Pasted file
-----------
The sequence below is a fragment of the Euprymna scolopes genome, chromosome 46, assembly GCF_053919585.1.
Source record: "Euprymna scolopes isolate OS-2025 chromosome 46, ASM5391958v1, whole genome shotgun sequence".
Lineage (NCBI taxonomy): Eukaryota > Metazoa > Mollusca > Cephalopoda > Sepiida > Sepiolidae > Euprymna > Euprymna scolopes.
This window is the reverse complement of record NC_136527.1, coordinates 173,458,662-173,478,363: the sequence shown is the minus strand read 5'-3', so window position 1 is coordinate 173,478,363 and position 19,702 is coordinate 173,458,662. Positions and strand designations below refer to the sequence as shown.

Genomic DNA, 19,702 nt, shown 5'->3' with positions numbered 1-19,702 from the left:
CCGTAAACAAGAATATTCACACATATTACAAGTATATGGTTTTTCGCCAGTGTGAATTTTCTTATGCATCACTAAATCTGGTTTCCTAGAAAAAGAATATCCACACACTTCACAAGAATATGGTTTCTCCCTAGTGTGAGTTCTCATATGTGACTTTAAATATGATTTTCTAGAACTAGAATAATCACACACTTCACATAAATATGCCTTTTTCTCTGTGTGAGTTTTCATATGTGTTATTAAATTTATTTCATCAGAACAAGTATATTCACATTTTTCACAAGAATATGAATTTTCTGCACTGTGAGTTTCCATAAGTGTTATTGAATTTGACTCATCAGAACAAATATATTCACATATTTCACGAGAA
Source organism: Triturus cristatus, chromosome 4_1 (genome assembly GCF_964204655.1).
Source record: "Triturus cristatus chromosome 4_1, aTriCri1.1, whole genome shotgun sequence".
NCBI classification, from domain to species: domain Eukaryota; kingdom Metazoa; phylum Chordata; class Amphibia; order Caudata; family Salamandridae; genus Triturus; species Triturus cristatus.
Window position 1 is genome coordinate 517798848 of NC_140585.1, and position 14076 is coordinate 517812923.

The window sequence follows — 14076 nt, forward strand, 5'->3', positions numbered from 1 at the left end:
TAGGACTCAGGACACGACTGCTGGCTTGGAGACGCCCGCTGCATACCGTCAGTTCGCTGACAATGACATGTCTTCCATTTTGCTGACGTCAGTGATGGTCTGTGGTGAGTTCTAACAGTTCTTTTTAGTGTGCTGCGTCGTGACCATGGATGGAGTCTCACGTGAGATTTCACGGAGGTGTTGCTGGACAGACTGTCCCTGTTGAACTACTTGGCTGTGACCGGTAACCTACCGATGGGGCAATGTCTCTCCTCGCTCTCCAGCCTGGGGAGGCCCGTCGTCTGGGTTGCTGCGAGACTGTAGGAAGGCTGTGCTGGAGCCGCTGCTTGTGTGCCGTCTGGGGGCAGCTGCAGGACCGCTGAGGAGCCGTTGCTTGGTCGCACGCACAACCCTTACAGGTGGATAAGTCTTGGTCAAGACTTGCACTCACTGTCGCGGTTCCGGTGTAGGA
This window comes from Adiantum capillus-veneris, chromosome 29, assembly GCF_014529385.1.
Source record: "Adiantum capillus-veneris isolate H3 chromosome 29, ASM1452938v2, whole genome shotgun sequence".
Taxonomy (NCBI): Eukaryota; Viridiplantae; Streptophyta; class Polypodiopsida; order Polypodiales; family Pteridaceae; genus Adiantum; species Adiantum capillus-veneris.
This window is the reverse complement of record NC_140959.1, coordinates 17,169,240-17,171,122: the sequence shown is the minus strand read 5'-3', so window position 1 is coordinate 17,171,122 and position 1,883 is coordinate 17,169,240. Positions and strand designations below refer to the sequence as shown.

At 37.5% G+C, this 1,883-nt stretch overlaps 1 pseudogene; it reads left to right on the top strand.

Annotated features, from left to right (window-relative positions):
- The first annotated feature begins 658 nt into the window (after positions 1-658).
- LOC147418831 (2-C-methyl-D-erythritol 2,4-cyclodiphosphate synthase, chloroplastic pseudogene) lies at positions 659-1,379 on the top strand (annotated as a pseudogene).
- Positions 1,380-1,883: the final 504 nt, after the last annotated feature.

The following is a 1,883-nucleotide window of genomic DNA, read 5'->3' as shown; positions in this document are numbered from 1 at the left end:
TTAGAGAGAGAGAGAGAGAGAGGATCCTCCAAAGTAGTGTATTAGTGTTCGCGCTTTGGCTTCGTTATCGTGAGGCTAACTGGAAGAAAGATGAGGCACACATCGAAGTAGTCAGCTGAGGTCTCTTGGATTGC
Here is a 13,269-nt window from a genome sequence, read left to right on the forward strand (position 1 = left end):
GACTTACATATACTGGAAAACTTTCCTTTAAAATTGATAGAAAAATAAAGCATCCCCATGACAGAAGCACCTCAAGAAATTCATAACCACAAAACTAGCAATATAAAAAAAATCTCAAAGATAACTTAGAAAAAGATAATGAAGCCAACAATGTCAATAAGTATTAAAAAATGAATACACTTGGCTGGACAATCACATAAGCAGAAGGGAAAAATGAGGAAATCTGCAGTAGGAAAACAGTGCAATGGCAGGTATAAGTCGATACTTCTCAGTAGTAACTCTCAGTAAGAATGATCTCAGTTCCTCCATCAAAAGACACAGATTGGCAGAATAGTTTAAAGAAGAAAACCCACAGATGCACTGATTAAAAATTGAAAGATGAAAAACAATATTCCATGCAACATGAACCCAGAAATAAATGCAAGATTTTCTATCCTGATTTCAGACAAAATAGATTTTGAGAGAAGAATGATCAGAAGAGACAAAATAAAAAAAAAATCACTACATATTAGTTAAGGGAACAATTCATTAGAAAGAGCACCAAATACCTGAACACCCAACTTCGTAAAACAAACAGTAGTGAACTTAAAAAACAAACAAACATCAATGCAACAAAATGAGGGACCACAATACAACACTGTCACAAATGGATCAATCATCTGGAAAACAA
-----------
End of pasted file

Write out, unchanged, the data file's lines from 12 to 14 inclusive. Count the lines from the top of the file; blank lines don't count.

TAGGACTCAGGACACGACTGCTGGCTTGGAGACGCCCGCTGCATACCGTCAGTTCGCTGACAATGACATGTCTTCCATTTTGCTGACGTCAGTGATGGTCTGTGGTGAGTTCTAACAGTTCTTTTTAGTGTGCTGCGTCGTGACCATGGATGGAGTCTCACGTGAGATTTCACGGAGGTGTTGCTGGACAGACTGTCCCTGTTGAACTACTTGGCTGTGACCGGTAACCTACCGATGGGGCAATGTCTCTCCTCGCTCTCCAGCCTGGGGAGGCCCGTCGTCTGGGTTGCTGCGAGACTGTAGGAAGGCTGTGCTGGAGCCGCTGCTTGTGTGCCGTCTGGGGGCAGCTGCAGGACCGCTGAGGAGCCGTTGCTTGGTCGCACGCACAACCCTTACAGGTGGATAAGTCTTGGTCAAGACTTGCACTCACTGTCGCGGTTCCGGTGTAGGA
This window comes from Adiantum capillus-veneris, chromosome 29, assembly GCF_014529385.1.
Source record: "Adiantum capillus-veneris isolate H3 chromosome 29, ASM1452938v2, whole genome shotgun sequence".